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VAWA is not like that?

This isn't what I was going to write about today, but in light of recent discussion, I think covering the topic is imperative.

I'm seeing repeated presentation of the notion that VAWA itself is a gender-neutral piece of legislation, and that all of the problems with it are caused by law-enforcement, administrative, and judicial response. That notion is a blatantly false representation of both the letter, and the intent of the law.

Let me start by saying that VAWA is hard to search online. That is because its official title is the Violent Crime Control and Law Enforcement Act of 1994. (This link goes to the complete text of that law, in PDF form.) Title IV (sec. 40001) of the act states, "This title may be cited as the `Violence Against Women Act of 1994'."  
A section by section breakdown of the bill (the version which passed into law) is available on the Library of Congress's website, via THOMAS.

Going on, the discriminatory effects of the law occur in part due to gender-specific wording which indicates for the entire system that the intent of the law is that it apply to the protection of women, not the protection of everyone. However, the bulk of gender discrimination is caused by the way the law's funding is designed.   
   
VAWA's stipulations included funding to contract research done with the express goal of justifying the continued application of enforcement aimed at benefiting only women:
SEC. 40291. RESEARCH AGENDA.
(a) REQUEST FOR CONTRACT- The Attorney General shall request the National Academy of Sciences, through its National Research Council, to enter into a contract to develop a research agenda to increase the understanding and control of violence against women, including rape and domestic violence. In furtherance of the contract, the National Academy shall convene a panel of nationally recognized experts on violence against women, in the fields of law, medicine, criminal justice, and direct services to victims and experts on domestic violence in diverse, ethnic, social, and language minority communities and the social sciences. In setting the agenda, the Academy shall focus primarily on preventive, educative, social, and legal strategies, including addressing the needs of underserved populations.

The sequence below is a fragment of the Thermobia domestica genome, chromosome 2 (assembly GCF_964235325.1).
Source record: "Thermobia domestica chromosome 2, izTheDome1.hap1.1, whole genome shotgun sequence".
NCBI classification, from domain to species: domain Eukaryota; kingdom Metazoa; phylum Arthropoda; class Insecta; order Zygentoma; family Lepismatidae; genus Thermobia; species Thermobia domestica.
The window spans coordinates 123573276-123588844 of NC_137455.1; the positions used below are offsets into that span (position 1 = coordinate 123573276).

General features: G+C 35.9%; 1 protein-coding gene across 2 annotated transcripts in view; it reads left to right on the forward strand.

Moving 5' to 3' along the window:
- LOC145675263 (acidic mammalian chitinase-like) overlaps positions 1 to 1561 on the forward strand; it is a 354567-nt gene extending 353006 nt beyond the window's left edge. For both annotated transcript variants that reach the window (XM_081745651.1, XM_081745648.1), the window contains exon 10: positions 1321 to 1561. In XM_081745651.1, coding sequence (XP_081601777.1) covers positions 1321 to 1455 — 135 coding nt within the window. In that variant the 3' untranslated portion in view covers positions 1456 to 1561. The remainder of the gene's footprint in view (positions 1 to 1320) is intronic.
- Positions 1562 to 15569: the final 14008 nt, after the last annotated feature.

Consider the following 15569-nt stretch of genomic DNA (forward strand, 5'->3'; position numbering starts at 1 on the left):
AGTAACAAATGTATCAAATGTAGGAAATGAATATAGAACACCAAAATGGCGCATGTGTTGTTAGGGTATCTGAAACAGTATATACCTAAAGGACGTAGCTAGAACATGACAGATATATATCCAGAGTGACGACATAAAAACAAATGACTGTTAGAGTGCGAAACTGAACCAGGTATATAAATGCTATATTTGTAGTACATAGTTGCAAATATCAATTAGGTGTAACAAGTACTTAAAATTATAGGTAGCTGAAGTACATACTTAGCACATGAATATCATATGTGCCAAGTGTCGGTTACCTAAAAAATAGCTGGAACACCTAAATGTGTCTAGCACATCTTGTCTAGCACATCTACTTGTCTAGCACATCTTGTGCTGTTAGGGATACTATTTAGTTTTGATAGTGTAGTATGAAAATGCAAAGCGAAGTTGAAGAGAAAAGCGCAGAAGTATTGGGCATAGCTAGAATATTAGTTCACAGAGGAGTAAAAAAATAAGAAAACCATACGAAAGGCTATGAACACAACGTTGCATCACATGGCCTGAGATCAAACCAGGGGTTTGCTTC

(b) DECLINATION OF REQUEST- If the National Academy of Sciences declines to conduct the study and develop a research agenda, it shall recommend a nonprofit private entity that is qualified to conduct such a study. In that case, the Attorney General shall carry out subsection (a) through the nonprofit private entity recommended by the Academy. In either case, whether the study is conducted by the National Academy of Sciences or by the nonprofit group it recommends, the funds for the contract shall be made available from sums appropriated for the conduct of research by the National Institute of Justice.
(c) REPORT- The Attorney General shall ensure that no later than 1 year after the date of enactment of this Act, the study required under subsection (a) is completed and a report describing the findings made is submitted to the Committee on the Judiciary of the Senate and the Committee on the Judiciary of the House of Representatives.